whiteteethteens:

an open letter to t-swizzle -

i listen to your white girl bops, the musical equivalent of a vanilla bean frappuccino, to sob my eyes out about my first-world problems and fuckboys who crushed my heart, plus they give me a little bit more credibility when i call myself a “”“country fan”“”

i don’t want you to be a basic pop gorl! i ain’t here for your buffoonery to be put on top of dollar-general max martin beats, and i sure as hell ain’t here for you looking like a walking urban outfitters sale bin

i’m counting on you to serve me those heart-wrenching jams that got my ass sobbing on the floor at 3am when i’m wasted as fuck with this alberm and if you don’t imma be hella disappointed

Italian contemporary artist Livio Scarpella series ‘Ghost Underground’  (Bless Soul / Soul Damned) : Inspired by the works of Rococo sculptor Antonio Corradini’s (1668-1752) veiled ladies. Italian contemporary artist Livio Scarpella series ‘Ghost Underground’  (Bless Soul / Soul Damned) : Inspired by the works of Rococo sculptor Antonio Corradini’s (1668-1752) veiled ladies. Italian contemporary artist Livio Scarpella series ‘Ghost Underground’  (Bless Soul / Soul Damned) : Inspired by the works of Rococo sculptor Antonio Corradini’s (1668-1752) veiled ladies. Italian contemporary artist Livio Scarpella series ‘Ghost Underground’  (Bless Soul / Soul Damned) : Inspired by the works of Rococo sculptor Antonio Corradini’s (1668-1752) veiled ladies. Italian contemporary artist Livio Scarpella series ‘Ghost Underground’  (Bless Soul / Soul Damned) : Inspired by the works of Rococo sculptor Antonio Corradini’s (1668-1752) veiled ladies. Italian contemporary artist Livio Scarpella series ‘Ghost Underground’  (Bless Soul / Soul Damned) : Inspired by the works of Rococo sculptor Antonio Corradini’s (1668-1752) veiled ladies.
Italian contemporary artist Livio Scarpella series ‘Ghost Underground’  (Bless Soul / Soul Damned) : Inspired by the works of Rococo sculptor Antonio Corradini’s (1668-1752) veiled ladies.

(Source: vmagazine)

mermaidlion:

I see some kind of pattern here.

bellecosby:

hexgirl96:

Why do dirty hippies act like John Lennon was a saint

He physically abused both his wives, emotionally abused his son, was openly homophobic and antisemetic, was controlling and misogynist, he literally made yoko ono write a list of all the men she’d been with and shamed her for it, was openly racist, wrote a song called “woman is the n-word of the world” (except actually used the slur) and never actually did any activist work, just posed with whatever groups and signs were counter-culture for the media, stated that the idea of disabled people touching him made him sick, used to pretend to be intellectually disabled on stage as a joke, and probably tons more shit that was never documented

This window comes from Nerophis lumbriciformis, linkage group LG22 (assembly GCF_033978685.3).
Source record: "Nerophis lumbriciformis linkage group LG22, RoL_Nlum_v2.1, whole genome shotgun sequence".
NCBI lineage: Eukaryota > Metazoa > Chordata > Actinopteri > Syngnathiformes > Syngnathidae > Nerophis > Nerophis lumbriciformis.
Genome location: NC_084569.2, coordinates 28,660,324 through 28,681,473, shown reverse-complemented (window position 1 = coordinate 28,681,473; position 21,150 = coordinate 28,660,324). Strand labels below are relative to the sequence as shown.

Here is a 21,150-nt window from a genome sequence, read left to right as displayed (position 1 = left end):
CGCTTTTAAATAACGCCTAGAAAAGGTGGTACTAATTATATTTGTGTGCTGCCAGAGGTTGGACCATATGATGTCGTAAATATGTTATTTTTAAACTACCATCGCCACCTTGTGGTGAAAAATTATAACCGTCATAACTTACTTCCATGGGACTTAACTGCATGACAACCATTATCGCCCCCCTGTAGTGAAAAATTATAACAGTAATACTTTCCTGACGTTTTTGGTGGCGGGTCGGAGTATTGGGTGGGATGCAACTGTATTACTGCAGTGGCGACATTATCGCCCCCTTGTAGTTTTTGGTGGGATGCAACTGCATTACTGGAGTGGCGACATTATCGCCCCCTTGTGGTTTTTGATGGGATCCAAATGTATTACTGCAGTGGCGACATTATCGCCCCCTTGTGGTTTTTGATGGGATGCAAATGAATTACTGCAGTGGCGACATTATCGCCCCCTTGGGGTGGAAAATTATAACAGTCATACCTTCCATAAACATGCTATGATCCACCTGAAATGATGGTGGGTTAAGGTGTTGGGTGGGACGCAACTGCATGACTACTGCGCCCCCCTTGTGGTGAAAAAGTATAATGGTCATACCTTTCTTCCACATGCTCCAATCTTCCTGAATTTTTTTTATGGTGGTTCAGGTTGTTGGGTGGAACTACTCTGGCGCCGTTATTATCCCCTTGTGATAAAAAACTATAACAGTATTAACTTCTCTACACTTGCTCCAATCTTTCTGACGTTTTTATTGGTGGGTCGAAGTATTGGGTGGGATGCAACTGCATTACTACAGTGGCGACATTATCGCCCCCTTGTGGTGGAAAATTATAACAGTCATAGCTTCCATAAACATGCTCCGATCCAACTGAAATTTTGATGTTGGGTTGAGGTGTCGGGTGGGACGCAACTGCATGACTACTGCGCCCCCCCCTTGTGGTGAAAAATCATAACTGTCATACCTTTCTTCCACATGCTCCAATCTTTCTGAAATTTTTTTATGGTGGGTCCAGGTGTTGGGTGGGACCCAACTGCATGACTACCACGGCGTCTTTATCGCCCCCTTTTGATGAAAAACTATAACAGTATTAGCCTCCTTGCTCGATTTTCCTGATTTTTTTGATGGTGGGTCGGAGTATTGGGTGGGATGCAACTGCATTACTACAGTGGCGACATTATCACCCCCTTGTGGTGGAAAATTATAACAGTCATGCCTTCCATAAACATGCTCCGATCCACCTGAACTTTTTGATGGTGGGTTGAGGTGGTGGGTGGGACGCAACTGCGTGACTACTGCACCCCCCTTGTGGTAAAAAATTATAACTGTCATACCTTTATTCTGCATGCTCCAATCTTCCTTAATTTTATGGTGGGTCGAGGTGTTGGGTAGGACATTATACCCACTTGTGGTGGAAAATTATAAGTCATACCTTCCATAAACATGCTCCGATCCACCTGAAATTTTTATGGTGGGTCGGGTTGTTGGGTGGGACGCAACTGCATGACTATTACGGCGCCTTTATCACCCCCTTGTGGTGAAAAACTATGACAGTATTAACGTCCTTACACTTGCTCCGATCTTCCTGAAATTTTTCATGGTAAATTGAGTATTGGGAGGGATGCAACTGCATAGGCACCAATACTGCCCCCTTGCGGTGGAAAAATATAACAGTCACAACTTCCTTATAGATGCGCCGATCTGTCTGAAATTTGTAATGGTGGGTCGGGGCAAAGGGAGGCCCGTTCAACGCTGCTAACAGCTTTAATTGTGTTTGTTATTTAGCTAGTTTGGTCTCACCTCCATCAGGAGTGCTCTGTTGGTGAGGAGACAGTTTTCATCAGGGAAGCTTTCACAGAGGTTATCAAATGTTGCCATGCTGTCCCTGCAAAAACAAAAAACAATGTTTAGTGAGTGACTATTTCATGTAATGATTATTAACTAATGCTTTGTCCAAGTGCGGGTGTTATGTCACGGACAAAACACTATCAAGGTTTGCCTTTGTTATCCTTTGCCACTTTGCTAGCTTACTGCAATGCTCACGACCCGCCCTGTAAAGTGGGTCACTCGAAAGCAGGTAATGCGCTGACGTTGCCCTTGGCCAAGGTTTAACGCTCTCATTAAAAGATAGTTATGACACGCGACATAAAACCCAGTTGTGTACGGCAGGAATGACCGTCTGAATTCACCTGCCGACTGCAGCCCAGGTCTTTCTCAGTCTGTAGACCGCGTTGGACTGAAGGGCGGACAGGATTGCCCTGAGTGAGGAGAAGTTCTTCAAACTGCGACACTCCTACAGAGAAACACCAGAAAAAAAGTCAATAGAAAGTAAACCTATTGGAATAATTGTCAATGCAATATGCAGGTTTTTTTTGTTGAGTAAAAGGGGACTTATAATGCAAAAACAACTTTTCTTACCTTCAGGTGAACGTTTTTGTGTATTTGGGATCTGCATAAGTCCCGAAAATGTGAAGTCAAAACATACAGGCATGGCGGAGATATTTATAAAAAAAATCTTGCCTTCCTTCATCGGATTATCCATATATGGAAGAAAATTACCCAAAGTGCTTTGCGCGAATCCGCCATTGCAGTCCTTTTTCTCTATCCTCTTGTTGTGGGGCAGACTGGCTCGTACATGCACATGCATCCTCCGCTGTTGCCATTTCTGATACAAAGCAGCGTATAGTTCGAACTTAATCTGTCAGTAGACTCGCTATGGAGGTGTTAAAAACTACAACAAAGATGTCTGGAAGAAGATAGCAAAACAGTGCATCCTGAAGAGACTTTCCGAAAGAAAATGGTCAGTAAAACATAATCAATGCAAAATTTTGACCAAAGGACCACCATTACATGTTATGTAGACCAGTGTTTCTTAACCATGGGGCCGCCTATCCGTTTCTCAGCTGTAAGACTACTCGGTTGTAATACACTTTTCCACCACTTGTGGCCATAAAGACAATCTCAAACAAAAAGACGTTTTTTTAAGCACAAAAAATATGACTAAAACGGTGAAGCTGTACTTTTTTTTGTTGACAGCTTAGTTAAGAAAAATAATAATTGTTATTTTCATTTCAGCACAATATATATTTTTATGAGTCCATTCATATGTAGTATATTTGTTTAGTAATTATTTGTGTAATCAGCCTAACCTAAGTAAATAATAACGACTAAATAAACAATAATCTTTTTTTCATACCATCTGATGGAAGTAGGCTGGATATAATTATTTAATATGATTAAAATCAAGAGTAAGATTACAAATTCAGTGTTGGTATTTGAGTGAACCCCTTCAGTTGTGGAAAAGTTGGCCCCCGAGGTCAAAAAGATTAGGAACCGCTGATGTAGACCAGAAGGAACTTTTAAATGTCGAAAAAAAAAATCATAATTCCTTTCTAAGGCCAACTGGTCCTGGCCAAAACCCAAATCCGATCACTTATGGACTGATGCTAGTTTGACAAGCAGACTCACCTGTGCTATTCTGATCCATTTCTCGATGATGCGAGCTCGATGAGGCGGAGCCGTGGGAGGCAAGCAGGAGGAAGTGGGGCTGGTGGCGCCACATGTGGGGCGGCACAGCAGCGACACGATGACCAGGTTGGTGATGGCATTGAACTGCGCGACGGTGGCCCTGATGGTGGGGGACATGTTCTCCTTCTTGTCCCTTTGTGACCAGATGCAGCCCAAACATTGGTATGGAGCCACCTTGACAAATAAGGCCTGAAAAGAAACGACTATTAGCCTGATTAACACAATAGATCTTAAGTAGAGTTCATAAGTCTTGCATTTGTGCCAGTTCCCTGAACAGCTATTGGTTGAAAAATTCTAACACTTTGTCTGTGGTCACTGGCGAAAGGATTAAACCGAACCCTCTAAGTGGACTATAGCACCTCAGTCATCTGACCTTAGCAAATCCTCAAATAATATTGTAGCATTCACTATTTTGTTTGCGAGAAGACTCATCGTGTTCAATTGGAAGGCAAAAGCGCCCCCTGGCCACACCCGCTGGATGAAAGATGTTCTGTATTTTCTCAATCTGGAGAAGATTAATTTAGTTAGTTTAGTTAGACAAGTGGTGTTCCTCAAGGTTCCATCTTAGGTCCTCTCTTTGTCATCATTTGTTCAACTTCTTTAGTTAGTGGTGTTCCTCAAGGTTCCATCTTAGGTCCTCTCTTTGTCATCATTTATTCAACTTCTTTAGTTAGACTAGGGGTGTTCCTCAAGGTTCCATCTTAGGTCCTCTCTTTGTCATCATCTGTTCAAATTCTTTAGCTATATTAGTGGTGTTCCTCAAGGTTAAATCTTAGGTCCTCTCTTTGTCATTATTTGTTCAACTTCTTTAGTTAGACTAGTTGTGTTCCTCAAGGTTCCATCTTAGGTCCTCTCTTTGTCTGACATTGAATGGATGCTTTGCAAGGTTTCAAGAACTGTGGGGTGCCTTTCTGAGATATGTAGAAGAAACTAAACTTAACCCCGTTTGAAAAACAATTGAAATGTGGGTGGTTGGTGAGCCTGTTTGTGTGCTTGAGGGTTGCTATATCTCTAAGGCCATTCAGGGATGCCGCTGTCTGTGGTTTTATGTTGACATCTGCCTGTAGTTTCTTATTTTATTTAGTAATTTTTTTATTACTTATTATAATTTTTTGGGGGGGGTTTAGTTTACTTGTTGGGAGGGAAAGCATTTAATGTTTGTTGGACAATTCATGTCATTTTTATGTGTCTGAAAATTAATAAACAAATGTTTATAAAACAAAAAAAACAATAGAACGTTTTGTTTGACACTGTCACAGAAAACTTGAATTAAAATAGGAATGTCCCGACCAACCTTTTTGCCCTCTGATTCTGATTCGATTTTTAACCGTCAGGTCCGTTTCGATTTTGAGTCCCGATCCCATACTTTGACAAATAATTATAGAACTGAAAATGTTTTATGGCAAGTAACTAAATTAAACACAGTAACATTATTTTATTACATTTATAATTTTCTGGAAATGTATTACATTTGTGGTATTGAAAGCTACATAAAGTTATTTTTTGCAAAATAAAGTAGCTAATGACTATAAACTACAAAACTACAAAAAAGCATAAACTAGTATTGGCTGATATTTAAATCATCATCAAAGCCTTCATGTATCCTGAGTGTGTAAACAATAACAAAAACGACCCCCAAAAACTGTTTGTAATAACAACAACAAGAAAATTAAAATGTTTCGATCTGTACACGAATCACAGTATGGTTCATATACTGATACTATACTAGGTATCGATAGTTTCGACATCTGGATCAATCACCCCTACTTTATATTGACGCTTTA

Stop worshipping john lennon. The Beatles are mediocre and he was a horrifying human being

Didn’t he also beat someone to the point where they later had complications that led to their death 

I remember on my 4th grade field trip my class was standing on a hill and my teacher said “lets roll out” and I was like oh ok so I stared rolling down the hill and I had to hold my teachers hand for the rest of the day

(Source: lenkagarnine)

ladyartanis:

queencersei:

originpallettown:

So you can’t like Cersei Lannister as a character because she’s an evil bitch, but it’s okay to love Loki and Walter White?

image

Album Art

The song recounts a specific sexual assault (“One of the most shattering experiences of my life,” Grimes, who was born in Vancouver as Claire Boucher, told SPIN in 2012) by describing the psychic fallout: “And never walk about after dark/ It’s my point of view/ Because someone could break your neck/ Coming up behind you always coming and you’d never have a clue,” she lisps in her high, pinched voice. It’s a dazzling, paralyzing performance, in part because Boucher sounds almost playful, and in part because the skronking behind her—the song’s springy, propulsive synth line was one of 2012’s most unforgettable—indicates something other than victimization. “See you on a dark night,” Boucher repeats. […] But what “Oblivion” ultimately offers is victory. It’s the sound of one woman turning personal devastation into not just a career-making single, but a lasting anthem of transformation.

Grimes’ Oblivion is the best song of the decade - so far.

(Source: ozhin)

Played 48986 times.

tamaratunie:

*suddenly hears rain really loud outside* let’s go back…….back to the beginning………………

lordsteeb:

imagine being an old-timey gangster but instead of having people murdered you had them loved. that’s pretty much my dream job now that i think about it. all sittin in bars in a pinstriped suit, being all “hey tony. see that guy over there? go take care of him, if you know what i mean.” and then tony goes and gives him a hug

(Source: orbsteeb)